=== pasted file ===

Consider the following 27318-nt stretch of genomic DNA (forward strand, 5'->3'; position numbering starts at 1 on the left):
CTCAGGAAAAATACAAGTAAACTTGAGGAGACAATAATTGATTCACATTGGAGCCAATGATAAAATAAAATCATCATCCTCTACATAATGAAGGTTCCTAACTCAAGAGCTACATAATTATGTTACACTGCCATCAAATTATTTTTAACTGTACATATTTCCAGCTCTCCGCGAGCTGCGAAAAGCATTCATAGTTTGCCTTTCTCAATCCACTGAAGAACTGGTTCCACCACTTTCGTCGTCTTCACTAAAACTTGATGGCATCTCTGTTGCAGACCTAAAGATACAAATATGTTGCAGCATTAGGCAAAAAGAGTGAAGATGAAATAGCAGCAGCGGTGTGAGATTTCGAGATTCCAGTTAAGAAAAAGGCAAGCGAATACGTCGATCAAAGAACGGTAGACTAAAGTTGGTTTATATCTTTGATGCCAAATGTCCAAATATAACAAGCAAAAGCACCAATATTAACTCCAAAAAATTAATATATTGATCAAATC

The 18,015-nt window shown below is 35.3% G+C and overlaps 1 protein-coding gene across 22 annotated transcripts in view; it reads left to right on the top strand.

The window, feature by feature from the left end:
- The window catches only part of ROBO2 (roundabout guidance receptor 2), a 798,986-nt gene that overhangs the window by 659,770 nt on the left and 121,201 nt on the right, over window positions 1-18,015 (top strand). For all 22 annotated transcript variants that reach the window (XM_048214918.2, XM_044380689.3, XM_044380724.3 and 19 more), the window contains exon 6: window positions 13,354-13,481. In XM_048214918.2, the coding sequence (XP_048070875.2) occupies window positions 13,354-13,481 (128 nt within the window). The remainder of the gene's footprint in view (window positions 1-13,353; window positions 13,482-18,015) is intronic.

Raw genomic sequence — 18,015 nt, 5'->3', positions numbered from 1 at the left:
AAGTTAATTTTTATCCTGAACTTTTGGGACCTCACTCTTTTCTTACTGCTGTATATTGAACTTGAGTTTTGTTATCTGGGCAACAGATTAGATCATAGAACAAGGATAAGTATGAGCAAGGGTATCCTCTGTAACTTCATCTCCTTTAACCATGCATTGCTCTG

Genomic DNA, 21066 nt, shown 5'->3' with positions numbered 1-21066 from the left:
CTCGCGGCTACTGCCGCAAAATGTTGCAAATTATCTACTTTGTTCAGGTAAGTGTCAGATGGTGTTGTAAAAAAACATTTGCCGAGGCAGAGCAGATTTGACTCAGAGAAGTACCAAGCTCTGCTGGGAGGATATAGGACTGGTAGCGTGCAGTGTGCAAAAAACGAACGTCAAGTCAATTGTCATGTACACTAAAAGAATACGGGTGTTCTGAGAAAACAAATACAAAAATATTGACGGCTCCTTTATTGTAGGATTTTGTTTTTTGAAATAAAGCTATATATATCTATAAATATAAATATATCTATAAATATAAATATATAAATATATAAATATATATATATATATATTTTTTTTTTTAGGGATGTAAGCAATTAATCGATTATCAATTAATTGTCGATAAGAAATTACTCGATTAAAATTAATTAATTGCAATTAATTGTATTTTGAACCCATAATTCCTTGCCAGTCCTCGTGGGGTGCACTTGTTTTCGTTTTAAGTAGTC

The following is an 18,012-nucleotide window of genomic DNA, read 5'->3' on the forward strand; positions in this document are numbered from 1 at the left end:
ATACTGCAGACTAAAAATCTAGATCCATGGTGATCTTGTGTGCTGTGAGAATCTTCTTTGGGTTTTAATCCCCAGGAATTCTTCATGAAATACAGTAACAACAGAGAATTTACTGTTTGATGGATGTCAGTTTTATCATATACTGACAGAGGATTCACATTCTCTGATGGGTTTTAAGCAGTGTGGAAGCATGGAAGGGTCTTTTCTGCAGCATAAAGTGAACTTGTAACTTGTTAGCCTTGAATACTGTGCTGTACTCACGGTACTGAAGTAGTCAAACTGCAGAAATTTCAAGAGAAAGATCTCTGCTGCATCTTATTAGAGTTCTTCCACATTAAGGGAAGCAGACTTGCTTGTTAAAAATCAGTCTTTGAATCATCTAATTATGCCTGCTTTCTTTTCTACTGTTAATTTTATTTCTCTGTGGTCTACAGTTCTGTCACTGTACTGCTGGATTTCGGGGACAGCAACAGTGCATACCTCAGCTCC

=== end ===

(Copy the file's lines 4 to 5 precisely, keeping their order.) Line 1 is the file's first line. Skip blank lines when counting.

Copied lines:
The window, feature by feature from the left end:
- The window catches only part of ROBO2 (roundabout guidance receptor 2), a 798,986-nt gene that overhangs the window by 659,770 nt on the left and 121,201 nt on the right, over window positions 1-18,015 (top strand). For all 22 annotated transcript variants that reach the window (XM_048214918.2, XM_044380689.3, XM_044380724.3 and 19 more), the window contains exon 6: window positions 13,354-13,481. In XM_048214918.2, the coding sequence (XP_048070875.2) occupies window positions 13,354-13,481 (128 nt within the window). The remainder of the gene's footprint in view (window positions 1-13,353; window positions 13,482-18,015) is intronic.